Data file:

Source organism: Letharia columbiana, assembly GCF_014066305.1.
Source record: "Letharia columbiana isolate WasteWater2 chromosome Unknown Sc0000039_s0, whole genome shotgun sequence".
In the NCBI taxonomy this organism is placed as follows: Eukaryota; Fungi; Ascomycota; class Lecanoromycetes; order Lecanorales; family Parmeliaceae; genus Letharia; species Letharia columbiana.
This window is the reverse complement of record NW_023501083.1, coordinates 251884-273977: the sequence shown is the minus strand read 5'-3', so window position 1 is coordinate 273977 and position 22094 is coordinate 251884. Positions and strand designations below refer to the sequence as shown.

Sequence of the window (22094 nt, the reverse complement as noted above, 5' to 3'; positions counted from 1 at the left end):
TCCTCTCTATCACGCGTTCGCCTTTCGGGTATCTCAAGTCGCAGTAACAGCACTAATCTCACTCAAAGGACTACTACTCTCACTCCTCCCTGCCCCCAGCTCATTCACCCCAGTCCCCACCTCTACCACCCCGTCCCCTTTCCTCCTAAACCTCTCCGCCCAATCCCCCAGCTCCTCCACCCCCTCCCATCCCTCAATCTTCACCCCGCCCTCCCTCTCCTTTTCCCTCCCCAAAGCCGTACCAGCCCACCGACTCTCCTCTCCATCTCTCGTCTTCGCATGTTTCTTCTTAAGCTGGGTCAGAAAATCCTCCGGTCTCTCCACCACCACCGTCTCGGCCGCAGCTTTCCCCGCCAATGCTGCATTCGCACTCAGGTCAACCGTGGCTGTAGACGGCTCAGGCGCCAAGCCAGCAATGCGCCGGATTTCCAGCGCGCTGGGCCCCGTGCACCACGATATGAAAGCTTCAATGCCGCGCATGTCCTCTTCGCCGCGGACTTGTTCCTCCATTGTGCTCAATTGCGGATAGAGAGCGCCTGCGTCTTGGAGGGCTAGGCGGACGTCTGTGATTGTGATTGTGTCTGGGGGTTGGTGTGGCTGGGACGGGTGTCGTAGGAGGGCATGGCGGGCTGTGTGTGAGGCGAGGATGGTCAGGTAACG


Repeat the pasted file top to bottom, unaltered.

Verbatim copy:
Source organism: Letharia columbiana, assembly GCF_014066305.1.
Source record: "Letharia columbiana isolate WasteWater2 chromosome Unknown Sc0000039_s0, whole genome shotgun sequence".
In the NCBI taxonomy this organism is placed as follows: Eukaryota; Fungi; Ascomycota; class Lecanoromycetes; order Lecanorales; family Parmeliaceae; genus Letharia; species Letharia columbiana.
This window is the reverse complement of record NW_023501083.1, coordinates 251884-273977: the sequence shown is the minus strand read 5'-3', so window position 1 is coordinate 273977 and position 22094 is coordinate 251884. Positions and strand designations below refer to the sequence as shown.

Sequence of the window (22094 nt, the reverse complement as noted above, 5' to 3'; positions counted from 1 at the left end):
TCCTCTCTATCACGCGTTCGCCTTTCGGGTATCTCAAGTCGCAGTAACAGCACTAATCTCACTCAAAGGACTACTACTCTCACTCCTCCCTGCCCCCAGCTCATTCACCCCAGTCCCCACCTCTACCACCCCGTCCCCTTTCCTCCTAAACCTCTCCGCCCAATCCCCCAGCTCCTCCACCCCCTCCCATCCCTCAATCTTCACCCCGCCCTCCCTCTCCTTTTCCCTCCCCAAAGCCGTACCAGCCCACCGACTCTCCTCTCCATCTCTCGTCTTCGCATGTTTCTTCTTAAGCTGGGTCAGAAAATCCTCCGGTCTCTCCACCACCACCGTCTCGGCCGCAGCTTTCCCCGCCAATGCTGCATTCGCACTCAGGTCAACCGTGGCTGTAGACGGCTCAGGCGCCAAGCCAGCAATGCGCCGGATTTCCAGCGCGCTGGGCCCCGTGCACCACGATATGAAAGCTTCAATGCCGCGCATGTCCTCTTCGCCGCGGACTTGTTCCTCCATTGTGCTCAATTGCGGATAGAGAGCGCCTGCGTCTTGGAGGGCTAGGCGGACGTCTGTGATTGTGATTGTGTCTGGGGGTTGGTGTGGCTGGGACGGGTGTCGTAGGAGGGCATGGCGGGCTGTGTGTGAGGCGAGGATGGTCAGGTAACG